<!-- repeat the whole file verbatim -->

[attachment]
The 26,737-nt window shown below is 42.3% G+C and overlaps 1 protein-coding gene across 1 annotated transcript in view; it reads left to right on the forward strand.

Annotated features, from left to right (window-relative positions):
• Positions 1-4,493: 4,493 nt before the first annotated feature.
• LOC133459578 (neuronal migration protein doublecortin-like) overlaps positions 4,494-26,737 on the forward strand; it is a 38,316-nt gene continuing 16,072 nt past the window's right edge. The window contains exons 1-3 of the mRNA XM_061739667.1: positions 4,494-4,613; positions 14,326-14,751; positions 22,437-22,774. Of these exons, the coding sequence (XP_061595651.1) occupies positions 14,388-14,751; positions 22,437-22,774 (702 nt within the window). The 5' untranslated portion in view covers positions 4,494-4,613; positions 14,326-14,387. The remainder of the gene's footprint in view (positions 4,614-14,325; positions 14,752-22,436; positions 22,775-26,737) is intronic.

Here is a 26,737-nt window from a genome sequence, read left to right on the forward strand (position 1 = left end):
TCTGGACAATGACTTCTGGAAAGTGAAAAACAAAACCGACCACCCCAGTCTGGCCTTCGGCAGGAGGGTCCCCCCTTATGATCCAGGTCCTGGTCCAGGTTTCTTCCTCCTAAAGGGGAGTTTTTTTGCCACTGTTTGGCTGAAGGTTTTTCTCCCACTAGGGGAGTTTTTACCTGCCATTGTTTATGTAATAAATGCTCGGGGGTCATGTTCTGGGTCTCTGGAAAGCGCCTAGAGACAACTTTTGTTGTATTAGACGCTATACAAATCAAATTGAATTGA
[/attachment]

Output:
The 26,737-nt window shown below is 42.3% G+C and overlaps 1 protein-coding gene across 1 annotated transcript in view; it reads left to right on the forward strand.

Annotated features, from left to right (window-relative positions):
• Positions 1-4,493: 4,493 nt before the first annotated feature.
• LOC133459578 (neuronal migration protein doublecortin-like) overlaps positions 4,494-26,737 on the forward strand; it is a 38,316-nt gene continuing 16,072 nt past the window's right edge. The window contains exons 1-3 of the mRNA XM_061739667.1: positions 4,494-4,613; positions 14,326-14,751; positions 22,437-22,774. Of these exons, the coding sequence (XP_061595651.1) occupies positions 14,388-14,751; positions 22,437-22,774 (702 nt within the window). The 5' untranslated portion in view covers positions 4,494-4,613; positions 14,326-14,387. The remainder of the gene's footprint in view (positions 4,614-14,325; positions 14,752-22,436; positions 22,775-26,737) is intronic.

Here is a 26,737-nt window from a genome sequence, read left to right on the forward strand (position 1 = left end):
TCTGGACAATGACTTCTGGAAAGTGAAAAACAAAACCGACCACCCCAGTCTGGCCTTCGGCAGGAGGGTCCCCCCTTATGATCCAGGTCCTGGTCCAGGTTTCTTCCTCCTAAAGGGGAGTTTTTTTGCCACTGTTTGGCTGAAGGTTTTTCTCCCACTAGGGGAGTTTTTACCTGCCATTGTTTATGTAATAAATGCTCGGGGGTCATGTTCTGGGTCTCTGGAAAGCGCCTAGAGACAACTTTTGTTGTATTAGACGCTATACAAATCAAATTGAATTGA